Bassinet

The bascinet – also bassinet, basinet, or bazineto – was a Medieval European open-faced military helmet. It evolved from a type of iron or steel skullcap, but had a more pointed apex to the skull, and it extended downwards at the rear and sides to afford protection for the neck. A mail curtain (“camail” or aventail) was usually attached to the lower edge of the helmet to protect the throat, neck and shoulders. A visor (face guard) was often employed from ca. 1330 to protect the exposed face. Early in the fifteenth century, the camail began to be replaced by a plate metal gorget, giving rise to the so-called “great bascinet”.

It is believed that the bascinet evolved from a simple iron skullcap, known as the cervelliere, which was worn with a mail coif, as either the sole form of head protection or beneath a great helm. The bascinet is differentiated from the cervelliere by having a higher, pointed skull. By about 1330 the bascinet had been extended lower down the sides and back of the head. Within the next 20 years it had extended to the base of the neck and covered the cheeks. The bascinet appeared quite suddenly in the later 13th century and some authorities see it as being influenced by Byzantine or Middle-Eastern Muslim helmets. The bascinet, without a visor, continued to be worn underneath larger “great helms” (also termed heaumes).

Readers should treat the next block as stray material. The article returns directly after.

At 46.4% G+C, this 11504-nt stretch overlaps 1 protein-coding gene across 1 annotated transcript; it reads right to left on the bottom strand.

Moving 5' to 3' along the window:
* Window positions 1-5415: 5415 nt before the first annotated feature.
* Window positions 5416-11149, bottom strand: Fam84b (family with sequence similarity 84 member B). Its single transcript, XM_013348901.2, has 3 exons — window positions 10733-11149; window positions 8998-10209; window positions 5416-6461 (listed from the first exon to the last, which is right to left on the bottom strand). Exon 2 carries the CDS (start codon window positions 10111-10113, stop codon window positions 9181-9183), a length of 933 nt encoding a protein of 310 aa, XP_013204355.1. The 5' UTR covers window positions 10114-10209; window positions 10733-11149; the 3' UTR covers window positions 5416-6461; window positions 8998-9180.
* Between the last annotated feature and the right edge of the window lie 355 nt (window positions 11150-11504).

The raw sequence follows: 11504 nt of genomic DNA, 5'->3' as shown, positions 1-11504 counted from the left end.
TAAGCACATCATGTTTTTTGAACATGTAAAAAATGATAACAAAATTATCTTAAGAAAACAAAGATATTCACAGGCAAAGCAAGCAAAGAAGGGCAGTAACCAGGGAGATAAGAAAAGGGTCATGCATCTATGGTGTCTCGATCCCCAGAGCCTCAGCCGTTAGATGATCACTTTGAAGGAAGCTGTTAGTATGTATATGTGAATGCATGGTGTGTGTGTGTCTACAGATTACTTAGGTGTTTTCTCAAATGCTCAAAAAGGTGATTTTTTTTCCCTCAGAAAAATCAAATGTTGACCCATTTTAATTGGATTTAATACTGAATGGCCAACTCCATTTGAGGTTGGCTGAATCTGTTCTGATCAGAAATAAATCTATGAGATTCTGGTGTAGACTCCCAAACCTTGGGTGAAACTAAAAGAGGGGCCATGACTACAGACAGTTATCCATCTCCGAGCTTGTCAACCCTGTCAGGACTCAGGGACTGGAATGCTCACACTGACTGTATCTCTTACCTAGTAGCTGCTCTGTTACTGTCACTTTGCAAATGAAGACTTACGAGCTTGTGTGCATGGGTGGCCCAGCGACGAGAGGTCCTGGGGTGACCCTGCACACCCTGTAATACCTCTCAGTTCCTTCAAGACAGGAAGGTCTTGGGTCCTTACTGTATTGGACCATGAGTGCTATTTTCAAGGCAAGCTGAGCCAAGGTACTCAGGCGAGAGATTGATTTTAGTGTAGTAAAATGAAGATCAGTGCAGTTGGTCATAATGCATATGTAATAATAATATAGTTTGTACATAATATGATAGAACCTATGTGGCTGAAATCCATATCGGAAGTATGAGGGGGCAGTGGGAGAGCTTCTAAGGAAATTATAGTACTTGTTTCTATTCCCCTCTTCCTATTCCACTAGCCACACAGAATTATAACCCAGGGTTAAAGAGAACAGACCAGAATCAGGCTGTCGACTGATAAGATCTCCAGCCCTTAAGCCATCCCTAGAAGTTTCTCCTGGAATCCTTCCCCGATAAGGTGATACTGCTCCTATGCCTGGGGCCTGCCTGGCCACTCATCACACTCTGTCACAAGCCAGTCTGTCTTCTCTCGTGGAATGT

Bretache

The illustration shows a bascinet with a type of detachable nasal (nose protector) called the bretache or bretèche made of sheet metal. The bretache was attached to the aventail at the chin, and it fastened to a hook or clamp on the brow of the helmet.

The bretache was also used in Italy; one of the first representations of it is on the equestrian statue of Cangrande I della Scala, who died in 1329. It is also shown on the tomb of Bernardino dei Barbanzoni in the Museo Lapidario Estense in Modena, executed c. 1345–50. An advantage of the bretache was that it could be worn under a great helm, but afforded some facial protection when the great helm was taken off. Use of the bretache preceded and overlapped with that of a new type of visor used with the bascinet, the “klappvisor” or “klappvisier”.

Visored bascinets